Meanwhile a Kent marketplace put up signs warning pedestrians of the Covid risk in the region. Shoppers were seen walking around
Oxford Street in London looked crowded yesterday as shoppers rushed to buy their last-minute Christmas presents as the day approaches
Shoppers on bustling Oxford Street in London were seen stocking up on presents on the last weekend before Christmas
Crowds were seen walking along Oxford Street yesterday. Many opted to wear masks as they walked outside
Some shoppers paused to listen to music on Oxford Street on the last Saturday before Christmas. Many opted to do their Christmas shopping on the highstreet
Huge groups of people were seen walking along London’s Oxford street as Christmas Day approaches. Many wore masks
‘Indeed, in 2015 – the last time that Christmas Day also fell on a Friday as it does this year – footfall in retail destinations rose by +7.6% up to 12pm on Saturday 19th December.
‘The only type of retail destination where footfall was higher on Saturday than on the previous Saturday were retail parks and only those that comprise mainly homeware and DIY stores.
‘In this type of retail park, footfall was +2.9% higher than last week whilst in parks that are dominated by fashion retailers footfall was -7.9% lower.
‘In all other types of destination across the UK, footfall had dropped from the week before. Even in large shopping centres – which typically are a big draw for shoppers for Christmas shopping as they have the greatest concentration of multiple stores as they have the widest product offering and are also mainly under cover – footfall was lower than on Saturday 12th December.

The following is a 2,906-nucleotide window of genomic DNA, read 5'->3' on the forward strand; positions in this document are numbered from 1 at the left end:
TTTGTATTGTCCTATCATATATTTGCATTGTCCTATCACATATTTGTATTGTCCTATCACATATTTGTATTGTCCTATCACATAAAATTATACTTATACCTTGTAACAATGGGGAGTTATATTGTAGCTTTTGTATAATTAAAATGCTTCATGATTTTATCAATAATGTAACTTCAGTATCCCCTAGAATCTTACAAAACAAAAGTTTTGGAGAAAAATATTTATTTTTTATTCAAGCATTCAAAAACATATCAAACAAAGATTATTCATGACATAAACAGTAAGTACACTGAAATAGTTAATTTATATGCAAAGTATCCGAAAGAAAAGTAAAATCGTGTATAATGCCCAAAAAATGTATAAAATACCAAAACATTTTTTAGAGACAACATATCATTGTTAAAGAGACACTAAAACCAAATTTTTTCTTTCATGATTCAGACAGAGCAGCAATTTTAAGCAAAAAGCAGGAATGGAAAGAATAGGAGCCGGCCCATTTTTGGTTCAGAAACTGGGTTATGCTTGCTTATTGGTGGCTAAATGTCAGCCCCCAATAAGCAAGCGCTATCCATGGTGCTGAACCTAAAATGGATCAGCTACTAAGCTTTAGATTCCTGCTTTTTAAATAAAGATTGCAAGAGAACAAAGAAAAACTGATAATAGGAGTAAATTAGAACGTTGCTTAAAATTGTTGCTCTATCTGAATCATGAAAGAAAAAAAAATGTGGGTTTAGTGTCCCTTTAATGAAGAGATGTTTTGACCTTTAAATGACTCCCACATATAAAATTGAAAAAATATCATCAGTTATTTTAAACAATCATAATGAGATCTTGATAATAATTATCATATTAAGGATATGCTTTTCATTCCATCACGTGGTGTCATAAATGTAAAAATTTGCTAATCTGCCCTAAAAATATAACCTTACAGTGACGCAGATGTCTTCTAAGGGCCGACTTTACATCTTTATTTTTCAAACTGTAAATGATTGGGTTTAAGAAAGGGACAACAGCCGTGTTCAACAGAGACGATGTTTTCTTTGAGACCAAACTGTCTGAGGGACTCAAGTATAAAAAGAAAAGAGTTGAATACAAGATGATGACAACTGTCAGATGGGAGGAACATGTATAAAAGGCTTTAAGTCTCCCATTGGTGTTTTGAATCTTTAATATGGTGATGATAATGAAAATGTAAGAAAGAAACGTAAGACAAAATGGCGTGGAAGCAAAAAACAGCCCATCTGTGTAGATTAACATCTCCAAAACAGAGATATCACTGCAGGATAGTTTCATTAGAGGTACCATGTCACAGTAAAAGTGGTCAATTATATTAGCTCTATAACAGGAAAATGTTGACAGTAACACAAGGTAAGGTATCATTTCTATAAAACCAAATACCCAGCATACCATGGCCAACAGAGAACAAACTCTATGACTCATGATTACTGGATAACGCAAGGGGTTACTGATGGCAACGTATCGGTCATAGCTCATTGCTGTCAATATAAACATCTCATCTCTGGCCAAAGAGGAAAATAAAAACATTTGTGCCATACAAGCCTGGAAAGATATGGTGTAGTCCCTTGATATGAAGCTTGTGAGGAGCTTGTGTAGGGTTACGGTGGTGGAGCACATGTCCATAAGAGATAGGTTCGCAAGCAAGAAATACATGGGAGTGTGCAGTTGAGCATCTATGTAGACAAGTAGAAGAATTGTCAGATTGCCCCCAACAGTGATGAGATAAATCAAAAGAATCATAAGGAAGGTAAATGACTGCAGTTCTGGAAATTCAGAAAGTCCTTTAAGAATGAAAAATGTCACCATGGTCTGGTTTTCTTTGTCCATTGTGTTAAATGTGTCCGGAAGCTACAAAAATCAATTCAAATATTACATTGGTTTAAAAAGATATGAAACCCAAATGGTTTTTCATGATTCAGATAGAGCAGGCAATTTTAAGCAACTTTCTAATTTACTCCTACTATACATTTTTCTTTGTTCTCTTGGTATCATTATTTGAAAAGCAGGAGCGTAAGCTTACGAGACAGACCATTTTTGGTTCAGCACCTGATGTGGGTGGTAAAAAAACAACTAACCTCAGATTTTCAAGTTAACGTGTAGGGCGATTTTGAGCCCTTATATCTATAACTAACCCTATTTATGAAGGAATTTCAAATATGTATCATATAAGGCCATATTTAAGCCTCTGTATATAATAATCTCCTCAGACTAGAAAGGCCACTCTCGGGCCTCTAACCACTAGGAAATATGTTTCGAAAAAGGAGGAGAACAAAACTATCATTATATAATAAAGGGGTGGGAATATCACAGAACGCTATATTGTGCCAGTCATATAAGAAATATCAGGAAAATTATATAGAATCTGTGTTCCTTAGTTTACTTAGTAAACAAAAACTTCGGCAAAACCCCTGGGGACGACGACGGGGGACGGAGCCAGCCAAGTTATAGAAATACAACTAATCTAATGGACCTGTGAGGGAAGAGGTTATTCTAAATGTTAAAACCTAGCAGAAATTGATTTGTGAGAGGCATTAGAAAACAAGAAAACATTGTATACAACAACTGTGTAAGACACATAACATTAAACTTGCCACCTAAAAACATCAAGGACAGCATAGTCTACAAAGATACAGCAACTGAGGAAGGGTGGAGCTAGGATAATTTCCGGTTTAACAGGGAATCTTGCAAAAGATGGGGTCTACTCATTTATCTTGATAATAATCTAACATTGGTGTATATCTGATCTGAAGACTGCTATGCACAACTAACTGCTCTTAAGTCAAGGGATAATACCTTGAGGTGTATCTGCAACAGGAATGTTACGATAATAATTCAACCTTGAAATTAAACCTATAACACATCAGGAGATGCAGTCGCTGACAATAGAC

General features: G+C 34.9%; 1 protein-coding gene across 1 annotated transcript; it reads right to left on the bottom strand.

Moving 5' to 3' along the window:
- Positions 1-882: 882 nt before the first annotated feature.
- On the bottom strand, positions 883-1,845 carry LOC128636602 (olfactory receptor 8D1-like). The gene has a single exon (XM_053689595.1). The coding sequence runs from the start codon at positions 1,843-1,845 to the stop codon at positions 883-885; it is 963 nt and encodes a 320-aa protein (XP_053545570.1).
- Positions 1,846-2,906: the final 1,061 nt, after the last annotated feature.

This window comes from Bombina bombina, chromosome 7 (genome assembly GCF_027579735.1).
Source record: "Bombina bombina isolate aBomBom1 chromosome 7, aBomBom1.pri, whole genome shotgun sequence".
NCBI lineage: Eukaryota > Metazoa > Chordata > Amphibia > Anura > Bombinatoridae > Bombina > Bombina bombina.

‘However, it seems that smaller shopping centres have increased in popularity, with footfall in the smallest shopping centres of less than 100,000 sq ft 9.2% higher than last Saturday.
‘This is a strong indicator that shoppers are staying local, which has been a feature of shopper activity since the start of the first lockdown in March, but undoubtedly exacerbated now due to the widespread Tier 3 restrictions.’
Despite there being less footfall than last week, a relatively big rush yesterday – the last Saturday before Christmas – was a stark contrast to scenes yesterday which saw highstreets nearly deserted on what many hoped would be a Frenzied Friday shopping spree.
Boris Johnson’s decision to place London in Tier 3 has decimated trade in the West End with footfall down 25 per cent in a week and 68.5 per cent in a year on one of the busiest shopping days of 2020.
Friday’s total spending was expected to be around £1.55billion – up by 19 per cent on the equivalent day last year – despite the dreaded coronavirus crisis trashing the festive season for millions.
But while many still braved pouring rain to hit the shops in London, Liverpool, Newcastle, Portsmouth, Reading, Windsor and Swansea, the number of people shopping compared to a week ago – and the same day in 2019 – is down massively as a total of 38 million people begin life in Tier Three from Saturday.
Coronavirus lockdown rules hammered the UK High Street in November as retail sales dropped by 3.8 per cent when compared to October.
Clothing stores were the hardest hit as sales plummeted by 19 per cent while the sale of fuel also tumbled by 16.6 per cent as families stayed at home.
However, online shopping surged by 74.7 per cent year-on-year as businesses said people had brought forward their Christmas shopping.
In central London, put into Tier 3 early this week, the number of people on Oxford Street, Bond Street and other shopping streets has plummeted, exclusive figures show.
The big rush to the highstreet on the last Saturday before Christmas (queues outside Currys PC World, pictured) was a stark contrast to scenes yesterday which saw highstreets nearly deserted on what many hoped would be a Frenzied Friday shopping spree
Newcastle’s Northumberland Street was packed with shoppers eager to get a Christmas bargain as the big day draws near
Shoppers in Newcastle were yesterday eager to get their hands on some last-minute gifts on the last Saturday before Christmas
Huge queues were seen outside Costco in Manchester as shoppers rushed to stock up on their Christmas dinner essentials
Lines of trolleys were seen outside Costco in Manchester on Saturday as Christmas day draws nearer and home delivery slots book up